Bright Lights, Big City, and Safe Streets
Urban dwellers bask in greater sense of security, as crime rates drop even further.
NEW YORK and LOS ANGELES
This year, Denise Malick will joyfully go about the chore of removing Christmas lights strung outside her Los Angeles home. In years past, by this time they've been stolen.
A few miles away, on Hollywood Boulevard, the prostitutes and drug dealers no longer hang out in front of Hamburger Hamlet. "People are coming down here again.... They feel more comfortable walking up and down the boulevard," says restaurant manager Robin Moor.
In Manhattan, Greggor Petrovic is out walking his terrier on the Upper West Side and notices a different feel to the city. "It's definitely safer than [it was] a few years ago. There are more people out at night," he says.
Increasingly, statistics are confirming an emerging perception among urban residents: Many of America's cities, in small ways and large, are safer now than they have been in decades.
Last week, the nation's two biggest cities, New York and Los Angeles, reported the fewest homicides in 30 years and 20 years, respectively. Chicago, New Orleans, Dallas, Baltimore, and San Francisco also reported a continued fall in murder rates. While Denver, Detroit, and Nashville bucked the trend, nationwide homicides dropped 11 percent.
Reasons for the decline - which in most cases extend to each of the seven major crime categories that cities report to the FBI - are varied. And perhaps because of public skepticism or media story selection, Americans' perception of urban safety is only beginning to catch up with a five-year-old trend in many places.
Generally, surveys show that the public's fear of crime remains higher than it should be in light of such large drops in murder, assault, and robbery, says Eric Monkkonen, professor of public policy at the University of California at Los Angeles. "It may not be a rational response to a declining crime rate, but it may have something to do with putting more pressure on government and police to lower crime," says Mr. Monkkonen.
New York Mayor Rudolph Giuliani has certainly paid heed to such sentiments. Mr. Giuliani eagerly takes credit for the drop in murders from a 1990 peak of 2,245 to 756 last year. On Thursday, he vowed to redouble his efforts by hiring 1,600 more officers, bringing the size of the department to a record 40,000 police.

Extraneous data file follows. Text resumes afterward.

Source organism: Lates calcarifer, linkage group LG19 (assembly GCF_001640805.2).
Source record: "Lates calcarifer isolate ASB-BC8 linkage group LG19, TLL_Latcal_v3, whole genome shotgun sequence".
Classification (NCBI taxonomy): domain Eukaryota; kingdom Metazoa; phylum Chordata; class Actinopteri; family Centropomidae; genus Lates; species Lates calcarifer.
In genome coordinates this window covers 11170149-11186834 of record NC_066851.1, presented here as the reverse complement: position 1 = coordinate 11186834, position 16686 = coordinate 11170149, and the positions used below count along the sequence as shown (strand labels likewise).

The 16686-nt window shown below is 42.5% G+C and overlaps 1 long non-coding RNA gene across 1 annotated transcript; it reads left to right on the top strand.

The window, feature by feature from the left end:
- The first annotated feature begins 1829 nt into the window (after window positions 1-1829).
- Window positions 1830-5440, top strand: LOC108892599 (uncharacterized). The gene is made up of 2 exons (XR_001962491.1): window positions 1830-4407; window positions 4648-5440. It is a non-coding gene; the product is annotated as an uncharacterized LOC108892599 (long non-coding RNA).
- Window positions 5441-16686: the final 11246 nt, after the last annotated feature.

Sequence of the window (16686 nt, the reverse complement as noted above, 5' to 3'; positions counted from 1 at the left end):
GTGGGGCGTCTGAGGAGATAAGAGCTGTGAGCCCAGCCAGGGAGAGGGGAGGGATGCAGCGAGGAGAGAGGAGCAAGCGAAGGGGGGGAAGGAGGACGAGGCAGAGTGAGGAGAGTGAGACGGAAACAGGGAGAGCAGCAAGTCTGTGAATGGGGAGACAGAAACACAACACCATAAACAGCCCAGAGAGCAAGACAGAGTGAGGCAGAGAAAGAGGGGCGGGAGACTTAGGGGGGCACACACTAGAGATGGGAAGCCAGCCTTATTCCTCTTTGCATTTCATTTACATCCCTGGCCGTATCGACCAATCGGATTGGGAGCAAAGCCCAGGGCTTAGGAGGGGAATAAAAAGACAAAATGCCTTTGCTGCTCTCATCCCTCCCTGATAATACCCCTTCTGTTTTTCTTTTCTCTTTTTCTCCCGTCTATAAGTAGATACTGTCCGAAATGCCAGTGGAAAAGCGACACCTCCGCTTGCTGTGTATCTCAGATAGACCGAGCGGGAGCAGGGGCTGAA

In addition to force size, New York police credit the use of a computerized system that quickly determines the location of a crime by tracking emergency phone calls. It's a rapid-response program begun four years ago in conjunction with sweeping antidrug programs and vigorous enforcement of quality-of-life laws such as littering and panhandling.
"Better policing won't solve everything, but it can't be denied that it has helped," says Tom Reppetto, director of the Citizen's Crime Commission, a private organization.
In Hollywood, the turnaround has come about since April, when area businesses hired off-duty police to patrol a six-block stretch of the boulevard, afflicted for years with drug dealing and illegal vendors. "We have people who haven't been to Hollywood for a couple of years, and they walk around and they're amazed [at the improvement]," says Kerry Morrison, executive director of the Hollywood Entertainment District.
Criminologists say the urban-crime drop is the result of several factors. More jobs have created fewer reasons to turn to crime, says Andrew Karmen, a sociologist at John Jay College of Criminal Justice in New York. Demographic trends also contribute to the homicide decline: There are fewer young men between 16 and 24. And there's the "little brother factor," which says that a generation of teenagers who witnessed personal tragedies are turning away from crime.
"We've noticed the drop in the percentage of funerals for teenagers here as a result of drive-by shootings," says the Rev. Leonard Jackson of the First African Methodist Episcopal Church in Los Angeles.
A waning of the crack epidemic that hit poorer urban neighborhoods in the mid-1980s is cited in a National Institute of Justice (NIJ) study as another key reason for the crime downturn. Tougher sentencing policies "would also suggest" another reason for less violent crime, says Pamela Lattimore, director of crime behavior at the NIJ.
But while tougher sentencing may bring down the crime rate, police work "has actually gotten more difficult," says David Hepburn, president of the Los Angeles Police Protective League. The "three strikes" law, he says, makes criminals with previous offenses more aggressive when confronted by police. "They know that if they are caught that they're going back to prison, probably for the rest of their lives."